They still sound quite nice, and will make a lot of sense for folks who love the Beats style and ease of connection with Apple devices like the iPhone and iPad, but there’s definitely room for improvement, with highs leading the charge on the corded 2020 Beats Powerbeats, much like they did on the cordless variety, the Powerbeats Pro. These are just a variation on the same with a cord.
And what does a cord bring you? Well it means you have a way of keeping the earphones around you when you’re not wearing them, a handy inclusion for runners, particularly those stopping to talk to someone.
The cord also has another purpose: by going tethered, the battery life can be pushed up a bit, and you get that in the 2020 Beats Powerbeats earphones.
Supporting as much as 15 hours, the Powerbeats will keep going as you walk or run with them, not needing a charge until you’ve hit more or less close to that time.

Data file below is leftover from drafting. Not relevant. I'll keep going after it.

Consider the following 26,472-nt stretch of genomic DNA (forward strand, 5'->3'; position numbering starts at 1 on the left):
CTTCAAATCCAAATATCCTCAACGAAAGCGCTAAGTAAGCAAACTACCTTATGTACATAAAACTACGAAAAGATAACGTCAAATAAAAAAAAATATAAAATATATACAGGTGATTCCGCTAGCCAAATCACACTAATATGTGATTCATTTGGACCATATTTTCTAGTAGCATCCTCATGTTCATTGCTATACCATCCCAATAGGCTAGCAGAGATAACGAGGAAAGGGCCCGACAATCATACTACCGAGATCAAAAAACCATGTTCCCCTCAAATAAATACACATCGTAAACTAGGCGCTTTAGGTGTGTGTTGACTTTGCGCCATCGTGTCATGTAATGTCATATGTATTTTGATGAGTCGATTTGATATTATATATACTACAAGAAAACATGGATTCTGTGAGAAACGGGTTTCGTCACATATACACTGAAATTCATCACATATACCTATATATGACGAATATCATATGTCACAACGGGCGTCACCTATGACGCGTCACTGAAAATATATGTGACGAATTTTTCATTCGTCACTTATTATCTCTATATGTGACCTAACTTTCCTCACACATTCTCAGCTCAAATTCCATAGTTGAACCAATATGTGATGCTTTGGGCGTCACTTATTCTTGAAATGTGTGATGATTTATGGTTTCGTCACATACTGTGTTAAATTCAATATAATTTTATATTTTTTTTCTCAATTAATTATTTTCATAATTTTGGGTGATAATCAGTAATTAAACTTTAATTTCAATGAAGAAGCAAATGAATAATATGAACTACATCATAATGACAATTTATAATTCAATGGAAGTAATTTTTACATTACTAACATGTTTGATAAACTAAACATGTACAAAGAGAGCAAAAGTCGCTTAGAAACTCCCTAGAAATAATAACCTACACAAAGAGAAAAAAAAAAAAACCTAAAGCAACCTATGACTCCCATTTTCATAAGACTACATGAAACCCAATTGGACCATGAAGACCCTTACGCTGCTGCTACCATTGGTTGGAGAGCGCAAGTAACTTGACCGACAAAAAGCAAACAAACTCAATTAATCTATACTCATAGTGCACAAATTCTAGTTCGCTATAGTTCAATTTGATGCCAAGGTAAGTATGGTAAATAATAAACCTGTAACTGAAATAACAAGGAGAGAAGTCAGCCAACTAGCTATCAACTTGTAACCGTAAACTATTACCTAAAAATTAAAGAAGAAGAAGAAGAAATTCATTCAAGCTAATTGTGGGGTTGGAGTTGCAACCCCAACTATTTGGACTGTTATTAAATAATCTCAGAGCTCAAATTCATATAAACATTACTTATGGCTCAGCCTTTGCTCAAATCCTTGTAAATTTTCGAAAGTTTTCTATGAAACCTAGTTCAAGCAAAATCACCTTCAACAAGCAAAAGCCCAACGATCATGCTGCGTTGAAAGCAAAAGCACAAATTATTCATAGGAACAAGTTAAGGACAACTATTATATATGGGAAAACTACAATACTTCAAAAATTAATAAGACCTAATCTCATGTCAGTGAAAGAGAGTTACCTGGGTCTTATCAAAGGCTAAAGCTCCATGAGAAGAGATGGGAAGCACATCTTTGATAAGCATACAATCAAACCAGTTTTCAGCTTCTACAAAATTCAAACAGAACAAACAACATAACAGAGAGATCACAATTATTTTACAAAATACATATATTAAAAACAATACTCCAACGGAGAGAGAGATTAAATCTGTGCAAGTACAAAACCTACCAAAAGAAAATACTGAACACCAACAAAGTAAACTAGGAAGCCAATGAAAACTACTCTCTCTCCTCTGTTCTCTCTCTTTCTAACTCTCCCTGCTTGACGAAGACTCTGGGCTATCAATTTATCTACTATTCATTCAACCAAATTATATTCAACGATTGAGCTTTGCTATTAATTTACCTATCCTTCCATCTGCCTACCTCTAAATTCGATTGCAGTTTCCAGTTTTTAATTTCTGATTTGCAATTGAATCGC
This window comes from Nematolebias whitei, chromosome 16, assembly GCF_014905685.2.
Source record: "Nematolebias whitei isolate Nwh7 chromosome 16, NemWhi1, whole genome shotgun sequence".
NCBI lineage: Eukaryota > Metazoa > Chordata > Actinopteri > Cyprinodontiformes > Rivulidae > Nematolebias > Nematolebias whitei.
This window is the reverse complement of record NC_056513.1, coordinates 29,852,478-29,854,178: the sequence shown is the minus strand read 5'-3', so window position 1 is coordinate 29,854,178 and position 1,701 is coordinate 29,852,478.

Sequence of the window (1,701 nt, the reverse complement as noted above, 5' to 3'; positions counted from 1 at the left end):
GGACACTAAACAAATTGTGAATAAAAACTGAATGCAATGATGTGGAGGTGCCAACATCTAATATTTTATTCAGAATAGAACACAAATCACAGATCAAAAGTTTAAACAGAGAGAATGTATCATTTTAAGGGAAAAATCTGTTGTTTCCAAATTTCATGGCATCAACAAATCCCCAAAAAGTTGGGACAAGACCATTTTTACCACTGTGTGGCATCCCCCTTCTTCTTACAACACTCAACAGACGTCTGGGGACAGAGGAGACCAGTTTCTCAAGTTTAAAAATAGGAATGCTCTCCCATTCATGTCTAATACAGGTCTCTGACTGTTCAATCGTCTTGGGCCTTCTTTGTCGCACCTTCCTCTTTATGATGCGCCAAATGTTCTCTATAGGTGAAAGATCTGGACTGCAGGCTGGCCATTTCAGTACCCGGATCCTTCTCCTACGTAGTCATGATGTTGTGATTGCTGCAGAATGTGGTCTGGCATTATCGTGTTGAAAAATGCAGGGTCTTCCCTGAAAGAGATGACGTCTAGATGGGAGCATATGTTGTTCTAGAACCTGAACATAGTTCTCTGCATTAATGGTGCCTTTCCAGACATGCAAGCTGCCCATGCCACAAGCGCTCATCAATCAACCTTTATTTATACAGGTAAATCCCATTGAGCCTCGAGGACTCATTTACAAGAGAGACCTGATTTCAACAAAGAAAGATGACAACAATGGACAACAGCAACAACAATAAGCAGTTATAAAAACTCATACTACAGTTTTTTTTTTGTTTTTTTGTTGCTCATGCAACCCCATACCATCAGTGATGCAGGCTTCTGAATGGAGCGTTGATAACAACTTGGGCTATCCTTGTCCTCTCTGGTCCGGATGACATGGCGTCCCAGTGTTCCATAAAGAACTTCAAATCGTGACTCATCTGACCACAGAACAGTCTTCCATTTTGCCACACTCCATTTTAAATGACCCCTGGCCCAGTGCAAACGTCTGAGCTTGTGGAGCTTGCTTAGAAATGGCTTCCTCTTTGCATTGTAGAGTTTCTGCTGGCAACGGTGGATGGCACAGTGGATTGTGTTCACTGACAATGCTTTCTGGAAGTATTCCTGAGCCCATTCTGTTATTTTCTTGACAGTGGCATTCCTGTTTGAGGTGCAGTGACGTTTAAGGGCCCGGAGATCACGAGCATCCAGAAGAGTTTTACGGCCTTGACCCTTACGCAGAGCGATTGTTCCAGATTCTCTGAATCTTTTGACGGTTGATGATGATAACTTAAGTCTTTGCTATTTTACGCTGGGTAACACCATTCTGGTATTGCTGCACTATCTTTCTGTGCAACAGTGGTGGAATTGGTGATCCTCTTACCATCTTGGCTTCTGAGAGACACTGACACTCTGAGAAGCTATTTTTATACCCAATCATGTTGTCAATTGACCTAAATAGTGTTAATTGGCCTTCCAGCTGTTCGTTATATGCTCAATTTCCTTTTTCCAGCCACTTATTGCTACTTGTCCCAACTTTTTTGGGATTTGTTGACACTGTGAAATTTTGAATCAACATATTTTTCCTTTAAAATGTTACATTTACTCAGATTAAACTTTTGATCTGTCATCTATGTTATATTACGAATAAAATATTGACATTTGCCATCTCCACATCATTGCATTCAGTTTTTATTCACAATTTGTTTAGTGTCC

It’s a different type of runtime compared to the wireless and cordless, which went for an admirable nine hours before needing a charge in the battery case.
In contrast, the Beats Powerbeats for 2020 go for 15 hours, but don’t have a charging case. We found they handled much of the day, and regardless, that’ll be a handy battery life for folks who plan on taking them out for most of the day, and who want to run, jump, and play.
But we’re on the fence about the use of Lightning to charge from. Apple’s Lightning port is fairly ubiquitous, though mostly for owners of an iPhone or iPad. Meanwhile, Type C USB is considered the universal connection these days, so we’d like to have seen that over the Apple port.
Pricing, however, is quite acceptable for what’s on offer, with the same sound quality in the Powerbeats Pro adding the cord for $219.95.
Granted, you can begin to get nestled into truly wireless options for less than this, so the $220 price tag can still seem a little up there for what you get.